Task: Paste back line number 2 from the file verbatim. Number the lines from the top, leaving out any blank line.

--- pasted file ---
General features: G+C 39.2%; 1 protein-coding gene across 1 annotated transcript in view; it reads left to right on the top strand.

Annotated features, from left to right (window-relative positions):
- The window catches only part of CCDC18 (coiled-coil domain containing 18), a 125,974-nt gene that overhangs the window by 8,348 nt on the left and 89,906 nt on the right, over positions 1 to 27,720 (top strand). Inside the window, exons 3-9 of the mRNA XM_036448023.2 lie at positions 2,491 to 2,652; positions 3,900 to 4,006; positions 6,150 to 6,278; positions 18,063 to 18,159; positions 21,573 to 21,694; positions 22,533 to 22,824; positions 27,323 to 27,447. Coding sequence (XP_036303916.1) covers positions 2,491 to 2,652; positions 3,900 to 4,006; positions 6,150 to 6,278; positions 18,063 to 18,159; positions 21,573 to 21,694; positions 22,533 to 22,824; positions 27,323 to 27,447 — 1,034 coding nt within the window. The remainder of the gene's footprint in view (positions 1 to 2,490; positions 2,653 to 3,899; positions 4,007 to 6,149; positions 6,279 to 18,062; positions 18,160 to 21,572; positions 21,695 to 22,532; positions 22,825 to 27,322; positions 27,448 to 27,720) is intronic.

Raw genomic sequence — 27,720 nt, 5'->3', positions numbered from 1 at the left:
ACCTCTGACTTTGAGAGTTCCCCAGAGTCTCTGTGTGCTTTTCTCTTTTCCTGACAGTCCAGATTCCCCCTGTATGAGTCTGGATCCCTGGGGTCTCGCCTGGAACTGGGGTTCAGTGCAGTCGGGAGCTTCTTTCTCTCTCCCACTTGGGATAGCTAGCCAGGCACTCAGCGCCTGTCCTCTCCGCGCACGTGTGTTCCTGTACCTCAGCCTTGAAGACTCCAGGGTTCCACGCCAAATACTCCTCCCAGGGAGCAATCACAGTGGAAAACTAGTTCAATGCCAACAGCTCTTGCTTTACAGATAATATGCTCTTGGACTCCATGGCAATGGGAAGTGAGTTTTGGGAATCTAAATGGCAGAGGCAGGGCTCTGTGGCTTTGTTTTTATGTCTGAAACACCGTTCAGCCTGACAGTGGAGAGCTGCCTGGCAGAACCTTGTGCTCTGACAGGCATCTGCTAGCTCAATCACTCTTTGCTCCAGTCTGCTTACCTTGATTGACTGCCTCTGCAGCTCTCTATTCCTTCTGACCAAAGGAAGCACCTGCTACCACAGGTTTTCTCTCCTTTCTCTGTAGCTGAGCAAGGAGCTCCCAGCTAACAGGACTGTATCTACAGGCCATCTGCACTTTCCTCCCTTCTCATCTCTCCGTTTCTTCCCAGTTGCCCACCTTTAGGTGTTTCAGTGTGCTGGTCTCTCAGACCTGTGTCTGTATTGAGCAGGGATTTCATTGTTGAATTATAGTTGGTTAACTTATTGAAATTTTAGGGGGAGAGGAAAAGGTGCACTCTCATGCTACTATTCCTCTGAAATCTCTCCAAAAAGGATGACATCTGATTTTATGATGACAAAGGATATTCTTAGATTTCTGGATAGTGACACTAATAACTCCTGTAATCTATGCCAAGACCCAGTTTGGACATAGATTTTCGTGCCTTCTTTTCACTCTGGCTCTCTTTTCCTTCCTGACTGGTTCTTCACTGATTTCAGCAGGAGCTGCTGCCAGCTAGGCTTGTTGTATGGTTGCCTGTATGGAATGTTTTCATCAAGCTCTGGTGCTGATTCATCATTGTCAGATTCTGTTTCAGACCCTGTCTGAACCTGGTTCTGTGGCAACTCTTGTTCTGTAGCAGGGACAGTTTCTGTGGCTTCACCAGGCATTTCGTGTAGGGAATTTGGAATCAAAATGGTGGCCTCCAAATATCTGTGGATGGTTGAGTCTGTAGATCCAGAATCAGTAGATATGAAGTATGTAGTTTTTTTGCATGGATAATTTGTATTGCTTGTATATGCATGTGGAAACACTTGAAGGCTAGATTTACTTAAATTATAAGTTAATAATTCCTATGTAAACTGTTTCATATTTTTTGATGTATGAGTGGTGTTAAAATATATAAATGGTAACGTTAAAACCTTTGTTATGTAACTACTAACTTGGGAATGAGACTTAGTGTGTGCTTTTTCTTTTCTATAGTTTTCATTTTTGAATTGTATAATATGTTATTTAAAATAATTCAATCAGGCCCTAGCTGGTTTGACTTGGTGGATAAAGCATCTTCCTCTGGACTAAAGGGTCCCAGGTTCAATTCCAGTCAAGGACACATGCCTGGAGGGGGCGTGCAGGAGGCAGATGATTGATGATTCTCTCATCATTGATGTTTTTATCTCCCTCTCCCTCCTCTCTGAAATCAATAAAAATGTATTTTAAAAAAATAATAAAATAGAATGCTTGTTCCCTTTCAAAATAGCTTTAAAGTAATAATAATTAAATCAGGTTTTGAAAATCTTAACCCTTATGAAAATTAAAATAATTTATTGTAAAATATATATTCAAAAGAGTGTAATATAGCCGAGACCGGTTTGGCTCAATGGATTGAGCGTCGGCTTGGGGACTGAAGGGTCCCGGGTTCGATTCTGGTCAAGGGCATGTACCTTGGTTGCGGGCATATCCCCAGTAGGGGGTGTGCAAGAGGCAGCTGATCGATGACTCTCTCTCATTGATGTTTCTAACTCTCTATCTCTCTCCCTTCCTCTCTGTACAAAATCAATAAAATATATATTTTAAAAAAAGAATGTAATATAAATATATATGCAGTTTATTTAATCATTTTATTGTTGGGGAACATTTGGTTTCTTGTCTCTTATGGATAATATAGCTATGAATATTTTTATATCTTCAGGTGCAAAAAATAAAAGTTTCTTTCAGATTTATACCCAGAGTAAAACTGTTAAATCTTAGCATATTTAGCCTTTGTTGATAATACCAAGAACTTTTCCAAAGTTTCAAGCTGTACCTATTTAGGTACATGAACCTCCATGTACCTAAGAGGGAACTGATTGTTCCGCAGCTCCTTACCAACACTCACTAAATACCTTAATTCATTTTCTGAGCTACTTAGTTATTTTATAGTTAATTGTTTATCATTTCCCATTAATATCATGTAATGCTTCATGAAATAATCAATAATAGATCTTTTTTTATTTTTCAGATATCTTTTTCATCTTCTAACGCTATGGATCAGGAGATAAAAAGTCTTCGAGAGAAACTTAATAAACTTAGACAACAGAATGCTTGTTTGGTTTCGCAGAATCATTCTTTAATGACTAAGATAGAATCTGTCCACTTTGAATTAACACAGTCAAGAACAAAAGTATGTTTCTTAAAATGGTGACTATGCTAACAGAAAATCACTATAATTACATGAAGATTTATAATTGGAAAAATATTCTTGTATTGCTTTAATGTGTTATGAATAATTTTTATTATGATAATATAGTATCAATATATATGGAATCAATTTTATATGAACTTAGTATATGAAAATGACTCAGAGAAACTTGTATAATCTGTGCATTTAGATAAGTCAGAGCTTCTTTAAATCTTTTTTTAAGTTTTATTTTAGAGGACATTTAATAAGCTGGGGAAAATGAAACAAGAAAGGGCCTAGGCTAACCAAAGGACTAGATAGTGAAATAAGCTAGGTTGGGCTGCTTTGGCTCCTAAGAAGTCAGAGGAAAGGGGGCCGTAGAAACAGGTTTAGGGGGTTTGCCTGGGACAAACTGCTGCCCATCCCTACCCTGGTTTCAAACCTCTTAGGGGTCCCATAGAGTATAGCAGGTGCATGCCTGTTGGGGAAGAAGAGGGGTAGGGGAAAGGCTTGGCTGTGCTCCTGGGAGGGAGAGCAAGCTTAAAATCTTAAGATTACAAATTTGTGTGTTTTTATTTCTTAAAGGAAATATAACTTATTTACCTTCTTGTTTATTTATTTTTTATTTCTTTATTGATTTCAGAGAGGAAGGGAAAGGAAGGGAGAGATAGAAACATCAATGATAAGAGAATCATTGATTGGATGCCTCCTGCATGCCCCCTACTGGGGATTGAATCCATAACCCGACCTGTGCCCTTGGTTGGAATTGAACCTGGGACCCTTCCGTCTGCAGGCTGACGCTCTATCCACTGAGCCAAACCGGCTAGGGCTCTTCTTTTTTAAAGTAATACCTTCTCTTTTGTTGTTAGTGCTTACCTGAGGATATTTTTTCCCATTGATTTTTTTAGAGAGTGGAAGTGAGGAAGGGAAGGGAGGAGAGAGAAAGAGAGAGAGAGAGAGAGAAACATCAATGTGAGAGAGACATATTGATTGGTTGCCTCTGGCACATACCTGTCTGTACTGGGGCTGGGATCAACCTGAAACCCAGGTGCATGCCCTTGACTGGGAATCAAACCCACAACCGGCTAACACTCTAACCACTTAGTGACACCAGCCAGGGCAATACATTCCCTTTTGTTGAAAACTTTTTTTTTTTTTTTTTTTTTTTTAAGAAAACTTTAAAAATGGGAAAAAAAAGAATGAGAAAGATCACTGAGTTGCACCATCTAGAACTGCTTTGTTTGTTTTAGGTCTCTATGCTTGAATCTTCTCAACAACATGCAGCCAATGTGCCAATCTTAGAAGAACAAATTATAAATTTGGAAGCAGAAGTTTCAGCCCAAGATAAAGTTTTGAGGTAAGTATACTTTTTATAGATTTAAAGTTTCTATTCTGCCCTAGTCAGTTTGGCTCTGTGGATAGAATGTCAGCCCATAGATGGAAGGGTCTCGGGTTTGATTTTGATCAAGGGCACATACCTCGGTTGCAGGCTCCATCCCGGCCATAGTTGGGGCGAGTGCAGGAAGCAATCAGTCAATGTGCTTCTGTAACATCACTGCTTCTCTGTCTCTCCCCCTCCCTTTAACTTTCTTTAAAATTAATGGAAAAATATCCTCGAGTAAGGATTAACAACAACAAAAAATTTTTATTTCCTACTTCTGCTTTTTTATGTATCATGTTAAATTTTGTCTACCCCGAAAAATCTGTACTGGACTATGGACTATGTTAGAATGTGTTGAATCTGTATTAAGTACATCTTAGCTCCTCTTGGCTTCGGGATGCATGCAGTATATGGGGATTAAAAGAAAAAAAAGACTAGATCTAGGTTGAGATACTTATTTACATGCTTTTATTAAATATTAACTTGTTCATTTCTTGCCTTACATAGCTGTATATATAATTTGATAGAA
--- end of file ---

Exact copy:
Annotated features, from left to right (window-relative positions):